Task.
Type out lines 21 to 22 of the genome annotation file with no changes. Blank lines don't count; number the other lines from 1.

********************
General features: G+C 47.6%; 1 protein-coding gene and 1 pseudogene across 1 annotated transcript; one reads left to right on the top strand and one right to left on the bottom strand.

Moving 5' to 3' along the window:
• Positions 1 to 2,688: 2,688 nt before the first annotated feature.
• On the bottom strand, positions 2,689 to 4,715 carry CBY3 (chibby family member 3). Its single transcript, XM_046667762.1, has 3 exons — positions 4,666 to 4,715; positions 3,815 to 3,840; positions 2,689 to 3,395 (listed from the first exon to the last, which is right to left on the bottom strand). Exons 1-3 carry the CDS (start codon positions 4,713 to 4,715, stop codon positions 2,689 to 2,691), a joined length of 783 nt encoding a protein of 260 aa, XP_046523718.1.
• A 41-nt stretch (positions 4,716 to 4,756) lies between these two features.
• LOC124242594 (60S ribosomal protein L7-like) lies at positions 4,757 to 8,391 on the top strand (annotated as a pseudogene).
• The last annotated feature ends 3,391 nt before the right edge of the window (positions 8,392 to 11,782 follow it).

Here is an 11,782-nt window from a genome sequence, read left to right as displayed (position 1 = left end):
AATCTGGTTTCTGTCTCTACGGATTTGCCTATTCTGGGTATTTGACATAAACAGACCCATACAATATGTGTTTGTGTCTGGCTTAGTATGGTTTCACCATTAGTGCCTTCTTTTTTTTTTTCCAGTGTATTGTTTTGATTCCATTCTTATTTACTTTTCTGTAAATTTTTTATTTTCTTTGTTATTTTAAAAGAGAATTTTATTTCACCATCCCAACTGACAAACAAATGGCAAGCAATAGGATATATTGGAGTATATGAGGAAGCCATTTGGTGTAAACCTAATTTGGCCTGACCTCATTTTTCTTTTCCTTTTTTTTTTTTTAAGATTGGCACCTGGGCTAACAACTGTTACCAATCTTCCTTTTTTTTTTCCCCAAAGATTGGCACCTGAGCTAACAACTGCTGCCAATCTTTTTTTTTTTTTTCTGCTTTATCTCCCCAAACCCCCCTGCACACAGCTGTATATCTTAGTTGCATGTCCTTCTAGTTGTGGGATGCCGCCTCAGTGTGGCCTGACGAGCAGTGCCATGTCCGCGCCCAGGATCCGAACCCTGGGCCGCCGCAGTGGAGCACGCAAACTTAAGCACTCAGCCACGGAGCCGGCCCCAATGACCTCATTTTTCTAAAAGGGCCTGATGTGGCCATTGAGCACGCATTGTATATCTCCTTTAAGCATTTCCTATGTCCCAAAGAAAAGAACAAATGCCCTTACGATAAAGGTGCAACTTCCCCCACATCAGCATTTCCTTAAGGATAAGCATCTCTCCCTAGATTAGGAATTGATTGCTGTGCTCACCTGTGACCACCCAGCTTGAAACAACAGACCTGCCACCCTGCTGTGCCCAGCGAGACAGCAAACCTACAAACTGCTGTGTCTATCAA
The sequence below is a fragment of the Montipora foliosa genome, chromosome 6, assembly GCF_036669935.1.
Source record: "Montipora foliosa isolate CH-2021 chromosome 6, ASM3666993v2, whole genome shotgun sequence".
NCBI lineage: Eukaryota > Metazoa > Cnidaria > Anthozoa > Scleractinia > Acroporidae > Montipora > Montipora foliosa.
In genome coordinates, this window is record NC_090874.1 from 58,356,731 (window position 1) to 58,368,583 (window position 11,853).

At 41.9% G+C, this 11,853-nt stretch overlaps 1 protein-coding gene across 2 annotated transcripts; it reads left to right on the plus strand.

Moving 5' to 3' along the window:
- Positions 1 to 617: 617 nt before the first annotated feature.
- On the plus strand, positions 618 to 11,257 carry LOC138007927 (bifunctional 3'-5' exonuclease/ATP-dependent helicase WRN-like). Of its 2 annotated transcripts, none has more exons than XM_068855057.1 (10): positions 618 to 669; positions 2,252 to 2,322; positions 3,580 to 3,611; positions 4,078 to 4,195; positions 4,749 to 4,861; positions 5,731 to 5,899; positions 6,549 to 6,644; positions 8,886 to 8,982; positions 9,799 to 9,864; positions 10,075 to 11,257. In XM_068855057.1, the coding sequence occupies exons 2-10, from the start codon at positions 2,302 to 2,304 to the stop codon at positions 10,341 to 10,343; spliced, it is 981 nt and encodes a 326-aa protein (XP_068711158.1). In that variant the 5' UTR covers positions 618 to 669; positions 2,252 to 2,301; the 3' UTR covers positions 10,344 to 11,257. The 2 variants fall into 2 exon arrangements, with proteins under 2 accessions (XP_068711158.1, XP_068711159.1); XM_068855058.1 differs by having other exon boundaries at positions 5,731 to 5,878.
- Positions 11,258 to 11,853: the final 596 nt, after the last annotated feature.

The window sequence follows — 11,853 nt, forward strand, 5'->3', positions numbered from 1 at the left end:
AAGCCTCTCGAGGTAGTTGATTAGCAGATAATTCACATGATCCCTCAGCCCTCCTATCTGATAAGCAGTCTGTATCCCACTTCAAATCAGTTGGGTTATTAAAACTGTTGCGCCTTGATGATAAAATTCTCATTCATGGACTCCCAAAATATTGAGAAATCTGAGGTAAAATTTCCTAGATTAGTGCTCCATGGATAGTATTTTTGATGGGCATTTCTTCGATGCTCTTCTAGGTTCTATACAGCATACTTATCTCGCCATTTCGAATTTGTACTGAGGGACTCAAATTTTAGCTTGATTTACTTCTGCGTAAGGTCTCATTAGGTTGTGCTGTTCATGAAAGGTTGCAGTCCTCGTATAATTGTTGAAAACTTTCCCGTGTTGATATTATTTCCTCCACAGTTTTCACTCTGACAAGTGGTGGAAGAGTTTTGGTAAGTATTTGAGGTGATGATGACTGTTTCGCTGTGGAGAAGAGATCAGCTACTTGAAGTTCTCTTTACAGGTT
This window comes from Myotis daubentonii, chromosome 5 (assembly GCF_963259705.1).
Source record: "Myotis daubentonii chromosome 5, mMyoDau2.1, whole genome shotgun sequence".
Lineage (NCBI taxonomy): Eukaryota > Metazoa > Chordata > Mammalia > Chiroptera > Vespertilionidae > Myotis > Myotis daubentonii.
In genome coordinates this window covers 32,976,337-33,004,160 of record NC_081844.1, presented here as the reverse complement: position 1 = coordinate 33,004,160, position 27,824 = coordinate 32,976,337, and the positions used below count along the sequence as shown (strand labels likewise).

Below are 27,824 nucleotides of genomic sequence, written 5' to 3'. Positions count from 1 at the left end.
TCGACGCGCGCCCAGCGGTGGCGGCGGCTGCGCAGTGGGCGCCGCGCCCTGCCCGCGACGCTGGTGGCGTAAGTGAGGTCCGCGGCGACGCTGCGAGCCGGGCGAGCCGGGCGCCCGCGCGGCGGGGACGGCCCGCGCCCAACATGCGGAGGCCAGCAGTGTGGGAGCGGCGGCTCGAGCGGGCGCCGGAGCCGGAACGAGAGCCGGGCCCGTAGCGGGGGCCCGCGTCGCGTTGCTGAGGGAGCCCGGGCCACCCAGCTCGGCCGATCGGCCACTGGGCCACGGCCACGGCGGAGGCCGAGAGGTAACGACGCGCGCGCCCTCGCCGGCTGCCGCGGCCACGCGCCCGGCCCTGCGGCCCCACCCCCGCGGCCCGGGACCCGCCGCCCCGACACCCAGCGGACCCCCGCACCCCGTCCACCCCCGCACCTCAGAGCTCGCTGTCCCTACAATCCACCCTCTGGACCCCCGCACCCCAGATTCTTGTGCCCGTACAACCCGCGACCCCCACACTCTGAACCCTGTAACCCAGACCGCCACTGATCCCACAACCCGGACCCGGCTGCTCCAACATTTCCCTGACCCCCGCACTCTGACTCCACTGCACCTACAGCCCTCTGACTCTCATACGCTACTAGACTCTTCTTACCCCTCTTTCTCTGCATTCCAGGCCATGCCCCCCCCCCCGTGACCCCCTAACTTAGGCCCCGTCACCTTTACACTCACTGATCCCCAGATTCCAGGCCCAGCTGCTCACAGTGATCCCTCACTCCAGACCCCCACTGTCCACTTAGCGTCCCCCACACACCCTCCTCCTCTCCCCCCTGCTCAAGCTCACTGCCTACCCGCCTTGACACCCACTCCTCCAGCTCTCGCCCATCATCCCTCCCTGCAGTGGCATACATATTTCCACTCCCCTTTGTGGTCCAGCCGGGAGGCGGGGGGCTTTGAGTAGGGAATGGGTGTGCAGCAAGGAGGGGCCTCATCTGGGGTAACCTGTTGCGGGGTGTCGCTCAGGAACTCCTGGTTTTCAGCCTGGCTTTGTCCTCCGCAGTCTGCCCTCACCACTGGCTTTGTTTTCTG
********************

This window comes from Myotis daubentonii, chromosome 5 (assembly GCF_963259705.1).
Source record: "Myotis daubentonii chromosome 5, mMyoDau2.1, whole genome shotgun sequence".